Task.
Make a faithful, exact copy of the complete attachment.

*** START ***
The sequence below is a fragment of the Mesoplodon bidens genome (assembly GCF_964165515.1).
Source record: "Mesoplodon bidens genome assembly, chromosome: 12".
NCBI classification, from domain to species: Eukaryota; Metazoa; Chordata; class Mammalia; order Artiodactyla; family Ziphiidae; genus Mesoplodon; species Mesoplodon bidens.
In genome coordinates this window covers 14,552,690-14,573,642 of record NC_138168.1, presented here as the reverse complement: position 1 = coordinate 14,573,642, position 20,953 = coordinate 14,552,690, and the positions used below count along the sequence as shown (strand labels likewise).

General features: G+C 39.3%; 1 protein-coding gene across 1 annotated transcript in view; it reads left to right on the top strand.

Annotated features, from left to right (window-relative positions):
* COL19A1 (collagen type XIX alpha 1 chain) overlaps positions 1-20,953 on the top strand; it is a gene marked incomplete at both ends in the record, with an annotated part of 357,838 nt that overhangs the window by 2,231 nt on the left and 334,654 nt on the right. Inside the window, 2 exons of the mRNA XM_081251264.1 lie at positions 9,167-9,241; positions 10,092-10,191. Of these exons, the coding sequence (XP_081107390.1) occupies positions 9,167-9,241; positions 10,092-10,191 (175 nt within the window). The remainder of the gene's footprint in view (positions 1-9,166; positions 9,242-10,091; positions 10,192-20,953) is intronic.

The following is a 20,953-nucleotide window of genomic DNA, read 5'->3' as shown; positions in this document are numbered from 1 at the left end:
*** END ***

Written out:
The sequence below is a fragment of the Mesoplodon bidens genome (assembly GCF_964165515.1).
Source record: "Mesoplodon bidens genome assembly, chromosome: 12".
NCBI classification, from domain to species: Eukaryota; Metazoa; Chordata; class Mammalia; order Artiodactyla; family Ziphiidae; genus Mesoplodon; species Mesoplodon bidens.
In genome coordinates this window covers 14,552,690-14,573,642 of record NC_138168.1, presented here as the reverse complement: position 1 = coordinate 14,573,642, position 20,953 = coordinate 14,552,690, and the positions used below count along the sequence as shown (strand labels likewise).

General features: G+C 39.3%; 1 protein-coding gene across 1 annotated transcript in view; it reads left to right on the top strand.

Annotated features, from left to right (window-relative positions):
* COL19A1 (collagen type XIX alpha 1 chain) overlaps positions 1-20,953 on the top strand; it is a gene marked incomplete at both ends in the record, with an annotated part of 357,838 nt that overhangs the window by 2,231 nt on the left and 334,654 nt on the right. Inside the window, 2 exons of the mRNA XM_081251264.1 lie at positions 9,167-9,241; positions 10,092-10,191. Of these exons, the coding sequence (XP_081107390.1) occupies positions 9,167-9,241; positions 10,092-10,191 (175 nt within the window). The remainder of the gene's footprint in view (positions 1-9,166; positions 9,242-10,091; positions 10,192-20,953) is intronic.

The following is a 20,953-nucleotide window of genomic DNA, read 5'->3' as shown; positions in this document are numbered from 1 at the left end: